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Church ‘shuns‘ 15-year-old, then father – ends up in court Posted by SDD Contributor on November 9, 2019 at 4:20 am The Supreme Court of Canada heard arguments Thursday in a lawsuit against a religious congregation’s “shunning” practice, but the congregation and several other groups contend the justices had no right to even take part in the case. Randy Wall, a real estate agent, filed the suit against the Highwood congregation of the Jehovah’s Witnesses organization in Calgary, Alberta. Wall was expelled from the congregation for getting drunk and not be properly repentant, court records said. He pursued an appeals process through the Jehovah’s Witnesses then went to court because he said the Witnesses’ “shunning” — the practice of not associating with him in any way — hurt his business. He explained his two occasions of drunkenness related to “the previous expulsion by the congregation of his 15-year-old daughter.” A lower court opinion said: “Even though the daughter was a dependent child living at home, it was a mandatory church edict that the entire family shun aspects of their relationship with her. The respondent said the edicts of the church pressured the family to evict their daughter from the family home. This led to … much distress in the family.” The “distress” eventually resulted in his drunkenness, Wall said. Wall submitted to the court arguments that about half his client base, members of various Jehovah’s Witnesses congregations, then refused to conduct business with him. He alleged the “disfellowship had an economic impact on the respondent.” During high court arguments Thursday, the congregation asked the justices to rule that religious congregations are immune to such claims in the judicial system. The lower courts had ruled that the courts could play a role in determining whether or not such circumstances rise to the level of violating civil rights or injuring a “disfellowshipped” party. The rulings from the Court of Queen’s Bench and the Alberta Court of Appeals said Wall’s case was subject to secular court jurisdiction. A multitude of religious and political organizations joined with the congregation in arguing that Canada’s courts should not be involved. The Justice Center for Constitutional Freedoms said in a filing: “The wish or desire of one person to associate with an unwilling person (or an unwilling group) is not a legal right of any kind. For a court, or the government, to support such a ‘right’ violates the right of self-determination of the unwilling parties.” Previous case law has confirmed the right of religious or private voluntary groups to govern themselves and dictate who can be a member. But previously rulings also reveal there is room for the court system to intervene when the question centers on property or civil rights. The Association for Reformed Political Action described the case as having “profound implications for the separation of church and state.” It contends the court should keep its hands off the argument. “Secular judges have no authority and no expertise to review a church membership decision,” said a statement from Andre Schutten, a spokesman for the group. “Church discipline is a spiritual matter falling within spiritual jurisdiction, not a legal matter falling within the courts’ civil jurisdiction. The courts should not interfere.” John Sikkema, staff lawyer for ARPA, said: “The issue in this appeal is jurisdiction. A state actor, including a court, must never go beyond its jurisdiction. The Supreme Court must consider what kind of authority the courts can or cannot legitimately claim. We argue that the civil government and churches each have limited and distinct spheres of authority. This basic distinction between civil and spiritual jurisdiction is a source of freedom and religious pluralism and a guard against civic totalism.” He continued: “Should the judiciary have the authority to decide who gets to become or remain a church member? Does the judiciary have the authority to decide who does or does not get to participate in the sacraments? Church discipline is a spiritual matter falling within spiritual jurisdiction, not a legal matter falling within the courts’ civil jurisdiction. The courts should not interfere. Here we need separation of church and state.” The Alberta Court of Appeal, however, suggested the case was about more than ecclesiastical rules. “Because Jehovah’s Witnesses shun disfellowshipped members, his wife, other children and other Jehovah’s Witnesses were compelled to shun him,” that lower court decision said. “The respondent asked the appeal committee to consider the mental and emotional distress he and his family were under as a result of his duaghter’s disfellowship.” The church committee concluded he was “not sufficiently repentant.” The ruling said “the only basis for establishing jurisdiction over a decision of the church is when the complaint involves property and civil rights,” and that is what Wall alleged. “Accordingly, a court has jurisdiction to review the decision of a religious organization when a breach of the rules of natural justice is alleged.”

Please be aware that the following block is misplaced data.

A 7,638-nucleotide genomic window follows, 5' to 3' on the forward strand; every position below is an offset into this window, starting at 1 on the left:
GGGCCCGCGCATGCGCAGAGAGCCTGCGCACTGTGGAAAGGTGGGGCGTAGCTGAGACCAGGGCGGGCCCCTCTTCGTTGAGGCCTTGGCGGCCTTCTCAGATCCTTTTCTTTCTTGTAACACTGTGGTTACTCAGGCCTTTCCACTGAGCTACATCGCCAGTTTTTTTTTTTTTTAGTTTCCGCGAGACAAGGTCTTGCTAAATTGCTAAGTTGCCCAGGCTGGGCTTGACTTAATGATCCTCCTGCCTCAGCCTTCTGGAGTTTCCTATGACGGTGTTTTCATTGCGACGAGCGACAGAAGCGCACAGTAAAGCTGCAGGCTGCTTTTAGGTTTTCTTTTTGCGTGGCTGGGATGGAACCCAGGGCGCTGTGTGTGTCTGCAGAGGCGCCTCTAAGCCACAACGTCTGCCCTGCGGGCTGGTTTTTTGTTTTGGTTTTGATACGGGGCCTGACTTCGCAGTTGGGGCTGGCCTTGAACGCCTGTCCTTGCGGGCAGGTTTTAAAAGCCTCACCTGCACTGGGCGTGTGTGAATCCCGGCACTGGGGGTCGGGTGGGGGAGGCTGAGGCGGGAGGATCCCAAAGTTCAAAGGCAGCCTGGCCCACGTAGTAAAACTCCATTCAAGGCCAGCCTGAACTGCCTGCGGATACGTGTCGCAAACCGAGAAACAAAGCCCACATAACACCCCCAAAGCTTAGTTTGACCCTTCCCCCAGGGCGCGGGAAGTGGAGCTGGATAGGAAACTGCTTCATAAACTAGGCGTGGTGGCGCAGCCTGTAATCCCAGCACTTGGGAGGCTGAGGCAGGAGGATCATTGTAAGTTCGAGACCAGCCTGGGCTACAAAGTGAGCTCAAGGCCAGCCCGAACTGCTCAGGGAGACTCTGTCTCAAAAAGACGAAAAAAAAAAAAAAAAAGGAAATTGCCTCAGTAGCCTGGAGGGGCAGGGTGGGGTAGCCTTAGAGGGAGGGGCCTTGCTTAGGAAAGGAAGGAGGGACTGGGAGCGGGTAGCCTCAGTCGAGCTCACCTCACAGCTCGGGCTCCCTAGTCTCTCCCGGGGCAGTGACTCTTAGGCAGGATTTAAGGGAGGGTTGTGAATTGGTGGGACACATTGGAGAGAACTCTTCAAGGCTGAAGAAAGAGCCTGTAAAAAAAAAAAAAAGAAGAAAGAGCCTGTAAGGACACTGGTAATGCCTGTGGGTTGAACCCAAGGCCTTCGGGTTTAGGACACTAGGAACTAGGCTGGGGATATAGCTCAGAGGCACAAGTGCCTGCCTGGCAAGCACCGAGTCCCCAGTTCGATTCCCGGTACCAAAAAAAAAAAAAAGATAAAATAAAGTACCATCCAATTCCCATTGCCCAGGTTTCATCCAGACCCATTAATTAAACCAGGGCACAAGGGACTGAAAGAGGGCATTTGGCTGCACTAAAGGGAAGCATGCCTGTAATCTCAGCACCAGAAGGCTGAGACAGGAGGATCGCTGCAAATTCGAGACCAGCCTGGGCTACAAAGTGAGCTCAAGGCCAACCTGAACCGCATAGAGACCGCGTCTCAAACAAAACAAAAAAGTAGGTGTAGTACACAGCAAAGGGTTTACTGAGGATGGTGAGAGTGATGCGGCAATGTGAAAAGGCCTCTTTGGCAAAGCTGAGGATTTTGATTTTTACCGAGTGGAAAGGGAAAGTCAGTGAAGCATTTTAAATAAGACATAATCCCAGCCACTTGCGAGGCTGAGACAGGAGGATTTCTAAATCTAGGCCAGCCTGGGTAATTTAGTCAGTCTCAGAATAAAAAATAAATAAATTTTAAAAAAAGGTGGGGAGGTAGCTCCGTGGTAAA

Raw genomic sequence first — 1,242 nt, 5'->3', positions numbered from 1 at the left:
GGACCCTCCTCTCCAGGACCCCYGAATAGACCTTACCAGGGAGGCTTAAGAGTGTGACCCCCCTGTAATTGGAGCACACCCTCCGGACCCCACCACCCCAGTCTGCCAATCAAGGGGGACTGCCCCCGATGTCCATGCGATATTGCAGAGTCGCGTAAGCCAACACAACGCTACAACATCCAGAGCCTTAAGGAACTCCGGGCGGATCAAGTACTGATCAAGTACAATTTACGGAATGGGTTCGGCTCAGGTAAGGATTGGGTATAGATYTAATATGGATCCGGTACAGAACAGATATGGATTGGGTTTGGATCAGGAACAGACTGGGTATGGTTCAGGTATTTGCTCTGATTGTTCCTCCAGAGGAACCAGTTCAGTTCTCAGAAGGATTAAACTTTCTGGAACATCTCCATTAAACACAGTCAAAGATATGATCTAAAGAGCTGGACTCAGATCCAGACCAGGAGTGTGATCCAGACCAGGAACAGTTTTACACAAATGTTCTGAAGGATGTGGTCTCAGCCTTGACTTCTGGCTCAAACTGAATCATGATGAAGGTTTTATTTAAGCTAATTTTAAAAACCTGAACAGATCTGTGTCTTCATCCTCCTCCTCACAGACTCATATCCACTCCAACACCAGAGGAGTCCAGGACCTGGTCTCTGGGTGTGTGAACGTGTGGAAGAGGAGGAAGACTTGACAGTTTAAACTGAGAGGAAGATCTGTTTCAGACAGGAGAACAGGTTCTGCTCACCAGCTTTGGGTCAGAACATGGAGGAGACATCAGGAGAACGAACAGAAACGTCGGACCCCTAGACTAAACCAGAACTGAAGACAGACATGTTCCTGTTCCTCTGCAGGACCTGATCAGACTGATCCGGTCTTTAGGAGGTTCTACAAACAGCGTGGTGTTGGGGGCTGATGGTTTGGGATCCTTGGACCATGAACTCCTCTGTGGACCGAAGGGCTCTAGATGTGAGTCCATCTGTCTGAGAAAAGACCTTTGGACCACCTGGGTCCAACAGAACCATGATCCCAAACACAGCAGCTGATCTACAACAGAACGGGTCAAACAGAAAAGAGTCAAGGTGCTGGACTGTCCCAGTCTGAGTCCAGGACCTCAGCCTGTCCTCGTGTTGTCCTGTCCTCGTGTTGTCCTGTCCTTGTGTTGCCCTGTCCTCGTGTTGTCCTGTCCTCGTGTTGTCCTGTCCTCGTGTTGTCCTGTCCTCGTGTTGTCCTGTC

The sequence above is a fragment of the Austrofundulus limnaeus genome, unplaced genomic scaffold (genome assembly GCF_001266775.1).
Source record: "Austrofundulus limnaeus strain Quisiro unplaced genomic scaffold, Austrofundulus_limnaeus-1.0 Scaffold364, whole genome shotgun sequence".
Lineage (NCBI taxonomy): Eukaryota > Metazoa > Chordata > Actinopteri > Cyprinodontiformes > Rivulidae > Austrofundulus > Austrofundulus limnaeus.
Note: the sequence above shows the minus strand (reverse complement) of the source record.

The Supreme Court Rejected a Case About the Jehovah’s Witnesses and Sex Abuse By Hemant Mehta October 8, 2019 Yesterday, the Supreme Court announced that it would not take up a wild case concerning the organization that oversees the Jehovah’s Witnesses. We can breathe a huge sigh of relief that the case won’t be overturned. (In that link, it’s case 19-40 on page 42.) The case, which involved child molestation and religious secrecy, centered around an incident that took place on July 15, 2006. J.W., a nine-year-old girl with Jehovah’s Witness parents, was invited to her first slumber party at the home of Gilbert Simental. He had a daughter her age, so that wasn’t too weird. Two other girls (sisters) were also at the party. These families all knew and trusted Simental because, while he was no longer a local Witness leader, he had spent more than a decade as an elder in the faith. He was a religious leader who stepped down, he said, to spend more time with his son. They believed him. They all respected him. It’s why they allowed their girls into his home. During that party, everyone got into a pool in the backyard… including Simental. And he proceeded to molest J.W. and the sisters. He did it again later that night. The sisters eventually told their parents, who reported Simental to local Witness elders (which is what they’re taught to do in these situations). Simental confessed to some of the allegations, and the elders basically gave him a faith-based slap on the wrist: a reprimand that had no meaning outside church circles. Things changed only when the sisters’ school principal learned about what happened and, as required by law, reported the abuse to local law enforcement. Police soon contacted J.W.’s family asking for their story, but after consulting with the Witnesses, her father chose not to speak with the cops. It was a year later when J.W., then 10 years old, told her parents what Simental did to her in the pool. It infuriated them, and they told the Witness elders that they wanted a restraining order against him. The elders told him not to do that since it would require informing the police about what Simental did — and they preferred to keep his actions private. Here’s the bigger problem: There’s reason to believe the Witnesses were aware that Simental was a child molester… and they kept it from the families. Simental was allowed to be a religious leader — earning respect from the community — even though higher-ups in the religion knew that he shouldn’t be around children. It raised an important question: How much blame did the Witnesses deserve for what happened at that pool party? J.W.’s family eventually filed a criminal lawsuit against Simental and a separate civil suit against the Watchtower Society (the Witnesses’ governing organization). They basically said the Witnesses should have informed congregation members about Simental and stopped him from being around children. They never should have allowed him to be a religious leader. The Watchtower Society’s argument? They didn’t know Simental was a child molester, and the pool party occurred after he was no longer a religious leader, and the slumber party wasn’t a church-sponsored event, so leave them out of this. (To be clear, I’m simplifying the details of this case and the legal journey quite a bit.) When this case went to trial in California, J.W.’s family demanded that the Watchtower Society produce documents relating to what they knew about child molesters within the faith. The Witnesses had already admitted to keeping lists of problematic leaders along with their specific “crimes” — similar to the Catholic Church. If Simental was on that list — from 1997, nearly a decade before the pool incident — it would essentially be a smoking gun showing the Witnesses knew he was a threat to kids but did nothing about it. But the Witnesses refused to hand over that material. They treated it like Catholics treat confession: It’s private information, they argued, and to reveal what was said internally would violate their religious beliefs. J.W.’s family didn’t buy that argument. The information they wanted wasn’t bound by clergy-penitent confessional privilege. It’s not like Simental told the elders what he had done in order to confess his sins. He was caught. The Witnesses were merely shielding him from legal punishment. In the criminal trial, Witnesses elders were forced to admit their practices and that the private discussions they had about abusive clergy members were not considered confidential under the law. Mark O’Donnell, writing at JWSurvey, explained what happened next: Gilbert Simental was found guilty of three counts of lewd and lascivious acts upon a child under the age of 14. In 2008 he was sentenced to 45 years to life for his crimes. At his sentencing hearing, a sizable group of Jehovah’s Witnesses demonstrated solidarity with Simental, appealing for a more lenient sentence. JW and her parents were treated as if they broke the congregation code of silence. Simental’s appeal got him nowhere. He’s in prison today. But there were still so many questions about what responsibility the Witnesses had in this whole matter. J.W.’s family wanted to know why Simental, a known pedophile, was promoted within the Jehovah’s Witnesses. Why did they allow him to be around children? Why didn’t they warn families? Why did they just give him a slap on the wrist? In 2013, the civil trial began against the Watchtower Society, but again, the Witnesses didn’t want to provide necessary documents. They eventually lost the case. In 2015, the Riverside Superior Court of California awarded J.W. a judgment of $4,016,152.39. This past December, the Fourth District Court of Appeal in California upheld that decision. The plaintiff [J.W.] contended that the 1997 documents [the internal ones about known molesters in the church] were needed both [to] show negligence and basis for punitive damages. Under Code of Civil Procedure §425.14, a claim against a religious corporation for punitive damages requires leave from the trial court, and such leave may be granted only upon an affidavit showing clear and convincing evidence establishing such damages. [A judge] found unavailing Watchtower’s argument that it would take 19 years to sort through them, and also rejected the notion that they were covered by the clergy-penitent privilege. Despite the court’s order, Watchtower continuously ignored meet-and-confer requests by the plaintiff. J.W. asked the court for terminating sanctions, which Riverside Superior Court Judge Raquel A. Marquez granted after giving the church another four days to produce the documents, which it declined to do. You get the idea: The Witnesses refused to hand over internal data, presumably because it would’ve been like handing over a loaded gun. So the courts had no choice but to assume the plaintiff was telling the truth and the Watchtower Society was negligent in their handling of Simental. Earlier this year, in a Hail Mary attempt to reverse their punishment, the Watchtower Society appealed to the Supreme Court. They wanted the justices to say that documents relating to child abuse within a religious group can be kept confidential. Here’s how the Witnesses’ attorney introduced his case to the justices. (You don’t need a law degree to see how he just completely dismissed the molestation.) Here, Petitioner Watchtower sought to protect confidential, intra-faith communications among clergy (elders) regarding Bible-based religious appointment processes, some of which included congregants’ penitential confessions and all of which impacted privacy rights of non-parties. California targeted the faith of Jehovah’s Witnesses and impermissibly intruded upon matters of church governance, religious doctrine, and religious practice when it ordered Watchtower to produce these intra-faith communications. Without a trial, California imposed on Watchtower an unprecedented theory of liability for a congregant’s criminal conduct during nonchurch activity (a Saturday afternoon pool party at a private home). Watchtower attorney Paul Polidoro said the Supreme Court needed to consider whether California violated the Constitution when it held the Jehovah’s Witnesses responsible for what Simental did “during non-church activity,” forced them to hand over internal communications, and punished them for protecting everyone’s “privacy rights.” J.W.’s attorney responded to that brief asking the Court to flat-out reject this case. Given Watchtower’s disrespect for the legal system, penchant for violating court orders and habitual disregard for the rules of the court from which it is begging for mercy, it is not the litigant to champion any allegedly important issue before this Court. This is not a case that warrants this Court’s time. Indeed, that’s what the Court decided. When the first set of orders in the new term was released yesterday, there was this case among many many others, in the list of those which would not get heard this term. It was the right move. There’s nothing further to debate here. Finally, this case has been put to rest. (Image via Shutterstock. Large portions of this article were published earlier)